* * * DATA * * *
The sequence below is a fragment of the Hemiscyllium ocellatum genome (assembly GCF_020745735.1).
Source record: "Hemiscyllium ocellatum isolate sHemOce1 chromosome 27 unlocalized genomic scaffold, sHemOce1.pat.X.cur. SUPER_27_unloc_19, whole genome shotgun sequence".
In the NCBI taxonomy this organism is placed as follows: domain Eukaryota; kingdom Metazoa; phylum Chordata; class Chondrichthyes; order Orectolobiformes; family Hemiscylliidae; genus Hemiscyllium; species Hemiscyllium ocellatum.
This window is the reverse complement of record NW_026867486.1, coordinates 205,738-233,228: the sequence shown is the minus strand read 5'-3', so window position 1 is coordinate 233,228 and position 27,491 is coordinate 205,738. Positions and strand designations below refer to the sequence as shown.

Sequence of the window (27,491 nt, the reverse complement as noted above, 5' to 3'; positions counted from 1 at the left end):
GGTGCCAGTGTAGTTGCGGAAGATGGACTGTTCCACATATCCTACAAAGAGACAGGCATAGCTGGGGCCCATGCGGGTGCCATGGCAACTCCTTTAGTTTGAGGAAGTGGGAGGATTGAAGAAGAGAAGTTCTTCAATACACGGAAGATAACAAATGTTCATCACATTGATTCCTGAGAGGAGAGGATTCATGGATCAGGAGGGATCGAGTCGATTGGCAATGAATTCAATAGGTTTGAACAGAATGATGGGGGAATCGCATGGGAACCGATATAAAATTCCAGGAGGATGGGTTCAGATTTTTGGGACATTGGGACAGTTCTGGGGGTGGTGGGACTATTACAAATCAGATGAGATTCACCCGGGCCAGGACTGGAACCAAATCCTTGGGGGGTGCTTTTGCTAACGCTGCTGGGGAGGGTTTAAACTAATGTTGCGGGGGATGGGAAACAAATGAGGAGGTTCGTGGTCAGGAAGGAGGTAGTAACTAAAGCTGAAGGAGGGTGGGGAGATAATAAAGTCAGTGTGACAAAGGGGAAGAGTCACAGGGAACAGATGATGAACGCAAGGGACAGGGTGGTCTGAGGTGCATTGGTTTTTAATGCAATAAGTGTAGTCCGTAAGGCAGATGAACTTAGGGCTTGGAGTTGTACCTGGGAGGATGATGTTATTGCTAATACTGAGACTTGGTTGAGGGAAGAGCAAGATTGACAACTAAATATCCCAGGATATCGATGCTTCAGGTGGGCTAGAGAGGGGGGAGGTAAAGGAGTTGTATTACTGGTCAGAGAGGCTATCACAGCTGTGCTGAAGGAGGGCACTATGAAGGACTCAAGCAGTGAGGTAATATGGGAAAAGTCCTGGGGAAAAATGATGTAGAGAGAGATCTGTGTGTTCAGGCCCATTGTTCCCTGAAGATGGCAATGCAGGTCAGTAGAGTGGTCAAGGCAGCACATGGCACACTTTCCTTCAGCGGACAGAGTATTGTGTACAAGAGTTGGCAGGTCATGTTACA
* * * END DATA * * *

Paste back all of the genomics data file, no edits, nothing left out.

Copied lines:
The sequence below is a fragment of the Hemiscyllium ocellatum genome (assembly GCF_020745735.1).
Source record: "Hemiscyllium ocellatum isolate sHemOce1 chromosome 27 unlocalized genomic scaffold, sHemOce1.pat.X.cur. SUPER_27_unloc_19, whole genome shotgun sequence".
In the NCBI taxonomy this organism is placed as follows: domain Eukaryota; kingdom Metazoa; phylum Chordata; class Chondrichthyes; order Orectolobiformes; family Hemiscylliidae; genus Hemiscyllium; species Hemiscyllium ocellatum.
This window is the reverse complement of record NW_026867486.1, coordinates 205,738-233,228: the sequence shown is the minus strand read 5'-3', so window position 1 is coordinate 233,228 and position 27,491 is coordinate 205,738. Positions and strand designations below refer to the sequence as shown.

Sequence of the window (27,491 nt, the reverse complement as noted above, 5' to 3'; positions counted from 1 at the left end):
GGTGCCAGTGTAGTTGCGGAAGATGGACTGTTCCACATATCCTACAAAGAGACAGGCATAGCTGGGGCCCATGCGGGTGCCATGGCAACTCCTTTAGTTTGAGGAAGTGGGAGGATTGAAGAAGAGAAGTTCTTCAATACACGGAAGATAACAAATGTTCATCACATTGATTCCTGAGAGGAGAGGATTCATGGATCAGGAGGGATCGAGTCGATTGGCAATGAATTCAATAGGTTTGAACAGAATGATGGGGGAATCGCATGGGAACCGATATAAAATTCCAGGAGGATGGGTTCAGATTTTTGGGACATTGGGACAGTTCTGGGGGTGGTGGGACTATTACAAATCAGATGAGATTCACCCGGGCCAGGACTGGAACCAAATCCTTGGGGGGTGCTTTTGCTAACGCTGCTGGGGAGGGTTTAAACTAATGTTGCGGGGGATGGGAAACAAATGAGGAGGTTCGTGGTCAGGAAGGAGGTAGTAACTAAAGCTGAAGGAGGGTGGGGAGATAATAAAGTCAGTGTGACAAAGGGGAAGAGTCACAGGGAACAGATGATGAACGCAAGGGACAGGGTGGTCTGAGGTGCATTGGTTTTTAATGCAATAAGTGTAGTCCGTAAGGCAGATGAACTTAGGGCTTGGAGTTGTACCTGGGAGGATGATGTTATTGCTAATACTGAGACTTGGTTGAGGGAAGAGCAAGATTGACAACTAAATATCCCAGGATATCGATGCTTCAGGTGGGCTAGAGAGGGGGGAGGTAAAGGAGTTGTATTACTGGTCAGAGAGGCTATCACAGCTGTGCTGAAGGAGGGCACTATGAAGGACTCAAGCAGTGAGGTAATATGGGAAAAGTCCTGGGGAAAAATGATGTAGAGAGAGATCTGTGTGTTCAGGCCCATTGTTCCCTGAAGATGGCAATGCAGGTCAGTAGAGTGGTCAAGGCAGCACATGGCACACTTTCCTTCAGCGGACAGAGTATTGTGTACAAGAGTTGGCAGGTCATGTTACA